The Tesla (NASDAQ: TSLA) share price fell by 6% to $1,000 on Thursday, on the day that CEO Elon Musk sold another $1bn of Tesla stock to meet tax obligations.
Mr Musk’s disposals have now totalled nearly $12bn in five weeks. But the electric car boss still owns around $165bn of Tesla shares, according to my estimates. I’m not worried about his commitment to the business. Indeed, with the shares down by around 20% from their October peak, I’m wondering whether I should be buying Tesla stock.
A world-changing business
Tesla attracts some strong views in the market, not all of them positive. However, I’m not here to bash the company or pick holes in its accounting.
I think there are probably still some rough edges to this business. And I’m a little sceptical about Tesla’s self-driving claims. But overall, I think that what Elon Musk has achieved is very impressive. In my view, it’s probably fair to say that Tesla cars have had a global impact in terms of speeding up the transition to electric vehicles.
In 2016, Tesla produced 84,000 cars. Over the 12 months to 30 September, the company built 804,339 cars. At the same time, the business has become much more profitable. Further expansion is underway, with new factories being built in both Europe and the US.
Here’s what worries me
Back in 2000, internet boom was in full swing. Companies such as Cisco Systems were playing a similar role to EV companies like Tesla today. Cisco was shaking up the markets with game-changing technology. Established competitors (including the company I worked for) were trying desperately to catch up.
While some dotcom businesses have since disappeared, Cisco has been very successful. The network equipment manufacturer’s sales have risen from $19bn in 2000 to $50bn today. Annual profits have risen from $2.7bn to $11bn over the same period.
The only problem is that Cisco’s share price today is still lower than it was when prices peaked in March 2000. Investors who bought near the top and decided to hold onto their Cisco stock have spent 20 years waiting to get back to breakeven. I think there’s a risk something similar could happen to Tesla shares.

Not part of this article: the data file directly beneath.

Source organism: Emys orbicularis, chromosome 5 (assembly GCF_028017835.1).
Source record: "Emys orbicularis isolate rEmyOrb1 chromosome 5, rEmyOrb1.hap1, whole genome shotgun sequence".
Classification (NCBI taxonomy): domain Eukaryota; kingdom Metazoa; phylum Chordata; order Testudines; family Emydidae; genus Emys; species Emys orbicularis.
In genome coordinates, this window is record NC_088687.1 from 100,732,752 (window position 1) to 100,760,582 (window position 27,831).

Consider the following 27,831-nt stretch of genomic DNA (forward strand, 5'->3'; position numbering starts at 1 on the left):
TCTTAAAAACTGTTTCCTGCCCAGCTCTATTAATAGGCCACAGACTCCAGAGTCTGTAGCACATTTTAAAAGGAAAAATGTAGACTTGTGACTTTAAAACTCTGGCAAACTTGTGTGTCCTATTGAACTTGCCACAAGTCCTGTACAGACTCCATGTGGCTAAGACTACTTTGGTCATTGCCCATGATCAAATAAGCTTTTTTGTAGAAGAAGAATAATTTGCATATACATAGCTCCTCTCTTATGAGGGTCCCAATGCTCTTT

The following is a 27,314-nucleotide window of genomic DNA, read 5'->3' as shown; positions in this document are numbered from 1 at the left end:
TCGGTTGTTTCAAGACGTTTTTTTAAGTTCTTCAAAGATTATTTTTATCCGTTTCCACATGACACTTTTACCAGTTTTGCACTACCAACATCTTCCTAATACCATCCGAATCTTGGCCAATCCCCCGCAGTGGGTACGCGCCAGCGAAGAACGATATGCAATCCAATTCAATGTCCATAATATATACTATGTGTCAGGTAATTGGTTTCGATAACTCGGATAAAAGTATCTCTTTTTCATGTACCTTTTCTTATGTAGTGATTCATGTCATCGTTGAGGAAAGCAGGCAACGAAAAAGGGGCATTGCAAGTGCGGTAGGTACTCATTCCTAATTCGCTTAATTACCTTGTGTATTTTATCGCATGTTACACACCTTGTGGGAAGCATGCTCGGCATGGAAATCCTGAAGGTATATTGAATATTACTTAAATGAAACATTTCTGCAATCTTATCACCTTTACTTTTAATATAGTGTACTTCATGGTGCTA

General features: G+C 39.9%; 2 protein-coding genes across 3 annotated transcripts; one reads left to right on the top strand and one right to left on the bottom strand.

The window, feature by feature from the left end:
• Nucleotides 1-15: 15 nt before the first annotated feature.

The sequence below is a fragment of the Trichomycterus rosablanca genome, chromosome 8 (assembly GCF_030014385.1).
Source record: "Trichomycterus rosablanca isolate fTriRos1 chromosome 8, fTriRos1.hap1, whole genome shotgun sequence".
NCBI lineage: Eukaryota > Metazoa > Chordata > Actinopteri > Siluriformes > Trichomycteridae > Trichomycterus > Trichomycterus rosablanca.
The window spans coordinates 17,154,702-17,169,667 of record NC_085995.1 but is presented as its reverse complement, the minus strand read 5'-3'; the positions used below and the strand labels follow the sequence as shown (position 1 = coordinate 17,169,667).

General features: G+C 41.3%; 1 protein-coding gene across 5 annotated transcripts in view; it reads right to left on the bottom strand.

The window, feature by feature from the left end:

Will I buy Tesla stock?
I expect Tesla’s sales to continue rising as demand for EVs increases. I also think that Tesla’s profitability should continue to improve. City forecasts suggest profit margins could rise over 10% next year.
However, Tesla’s share price has risen by 1,500% over the last two years. The company’s revenue has only risen by 100% over this period.
Broker forecasts now show Tesla shares trading on 130 times 2022 forecast earnings. That’s based on earnings growth of 35% in 2022.
In my view, this valuation is probably already pricing in around five more years of strong growth. Although it’s possible that Tesla’s profits will grow much faster than anyone expects — justifying a higher valuation — I think it’s unlikely. It’s certainly not something I’d stake my own cash on.
I suspect that conventional car manufacturers will become much tougher competitors for Tesla over the next few years. Although I admire Tesla’s achievements, I don’t think the stock’s valuation is justified by fundamentals. For this reason, I won’t be buying the shares today.
The post Tesla stock just hit $1,000 again. Should I buy now? appeared first on The Motley Fool UK.
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Roland Head has no position in any of the shares mentioned. The Motley Fool UK has no position in any of the shares mentioned. Views expressed on the companies mentioned in this article are those of the writer and therefore may differ from the official recommendations we make in our subscription services such as Share Advisor, Hidden Winners and Pro. Here at The Motley Fool we believe that considering a diverse range of insights makes us better investors.